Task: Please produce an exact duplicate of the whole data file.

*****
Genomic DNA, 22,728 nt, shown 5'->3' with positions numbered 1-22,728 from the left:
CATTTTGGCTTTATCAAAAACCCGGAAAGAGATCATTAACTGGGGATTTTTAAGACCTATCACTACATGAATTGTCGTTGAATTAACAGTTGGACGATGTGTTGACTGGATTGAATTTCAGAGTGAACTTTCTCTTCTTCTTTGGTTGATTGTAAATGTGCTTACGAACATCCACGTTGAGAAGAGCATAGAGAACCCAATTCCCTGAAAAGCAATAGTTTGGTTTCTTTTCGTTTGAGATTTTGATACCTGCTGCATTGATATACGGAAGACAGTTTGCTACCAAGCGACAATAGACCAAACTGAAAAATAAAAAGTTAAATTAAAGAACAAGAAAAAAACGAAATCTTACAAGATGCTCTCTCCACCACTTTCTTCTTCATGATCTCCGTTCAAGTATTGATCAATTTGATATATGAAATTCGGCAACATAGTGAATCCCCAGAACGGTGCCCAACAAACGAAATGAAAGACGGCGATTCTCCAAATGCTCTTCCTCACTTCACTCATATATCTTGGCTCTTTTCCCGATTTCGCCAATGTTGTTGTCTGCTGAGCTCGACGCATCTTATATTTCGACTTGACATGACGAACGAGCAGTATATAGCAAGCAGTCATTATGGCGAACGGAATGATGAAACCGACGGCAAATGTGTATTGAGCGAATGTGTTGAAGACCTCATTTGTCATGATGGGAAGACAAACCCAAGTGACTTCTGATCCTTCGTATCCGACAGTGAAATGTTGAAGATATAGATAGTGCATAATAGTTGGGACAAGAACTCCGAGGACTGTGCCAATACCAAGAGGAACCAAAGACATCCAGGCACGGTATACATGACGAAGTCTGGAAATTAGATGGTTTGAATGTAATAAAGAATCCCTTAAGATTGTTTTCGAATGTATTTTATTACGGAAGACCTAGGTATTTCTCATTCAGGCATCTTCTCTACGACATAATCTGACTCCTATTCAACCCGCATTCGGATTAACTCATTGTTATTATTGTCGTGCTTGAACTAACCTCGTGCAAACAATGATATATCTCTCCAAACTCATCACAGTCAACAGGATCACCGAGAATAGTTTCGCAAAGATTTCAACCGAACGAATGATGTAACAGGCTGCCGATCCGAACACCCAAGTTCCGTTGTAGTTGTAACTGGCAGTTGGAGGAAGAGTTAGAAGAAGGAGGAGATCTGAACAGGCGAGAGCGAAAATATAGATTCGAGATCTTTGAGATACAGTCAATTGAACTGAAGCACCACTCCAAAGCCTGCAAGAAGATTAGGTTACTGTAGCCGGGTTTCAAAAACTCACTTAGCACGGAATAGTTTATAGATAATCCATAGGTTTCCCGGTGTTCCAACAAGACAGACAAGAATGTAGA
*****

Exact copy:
Genomic DNA, 22,728 nt, shown 5'->3' with positions numbered 1-22,728 from the left:
CATTTTGGCTTTATCAAAAACCCGGAAAGAGATCATTAACTGGGGATTTTTAAGACCTATCACTACATGAATTGTCGTTGAATTAACAGTTGGACGATGTGTTGACTGGATTGAATTTCAGAGTGAACTTTCTCTTCTTCTTTGGTTGATTGTAAATGTGCTTACGAACATCCACGTTGAGAAGAGCATAGAGAACCCAATTCCCTGAAAAGCAATAGTTTGGTTTCTTTTCGTTTGAGATTTTGATACCTGCTGCATTGATATACGGAAGACAGTTTGCTACCAAGCGACAATAGACCAAACTGAAAAATAAAAAGTTAAATTAAAGAACAAGAAAAAAACGAAATCTTACAAGATGCTCTCTCCACCACTTTCTTCTTCATGATCTCCGTTCAAGTATTGATCAATTTGATATATGAAATTCGGCAACATAGTGAATCCCCAGAACGGTGCCCAACAAACGAAATGAAAGACGGCGATTCTCCAAATGCTCTTCCTCACTTCACTCATATATCTTGGCTCTTTTCCCGATTTCGCCAATGTTGTTGTCTGCTGAGCTCGACGCATCTTATATTTCGACTTGACATGACGAACGAGCAGTATATAGCAAGCAGTCATTATGGCGAACGGAATGATGAAACCGACGGCAAATGTGTATTGAGCGAATGTGTTGAAGACCTCATTTGTCATGATGGGAAGACAAACCCAAGTGACTTCTGATCCTTCGTATCCGACAGTGAAATGTTGAAGATATAGATAGTGCATAATAGTTGGGACAAGAACTCCGAGGACTGTGCCAATACCAAGAGGAACCAAAGACATCCAGGCACGGTATACATGACGAAGTCTGGAAATTAGATGGTTTGAATGTAATAAAGAATCCCTTAAGATTGTTTTCGAATGTATTTTATTACGGAAGACCTAGGTATTTCTCATTCAGGCATCTTCTCTACGACATAATCTGACTCCTATTCAACCCGCATTCGGATTAACTCATTGTTATTATTGTCGTGCTTGAACTAACCTCGTGCAAACAATGATATATCTCTCCAAACTCATCACAGTCAACAGGATCACCGAGAATAGTTTCGCAAAGATTTCAACCGAACGAATGATGTAACAGGCTGCCGATCCGAACACCCAAGTTCCGTTGTAGTTGTAACTGGCAGTTGGAGGAAGAGTTAGAAGAAGGAGGAGATCTGAACAGGCGAGAGCGAAAATATAGATTCGAGATCTTTGAGATACAGTCAATTGAACTGAAGCACCACTCCAAAGCCTGCAAGAAGATTAGGTTACTGTAGCCGGGTTTCAAAAACTCACTTAGCACGGAATAGTTTATAGATAATCCATAGGTTTCCCGGTGTTCCAACAAGACAGACAAGAATGTAGA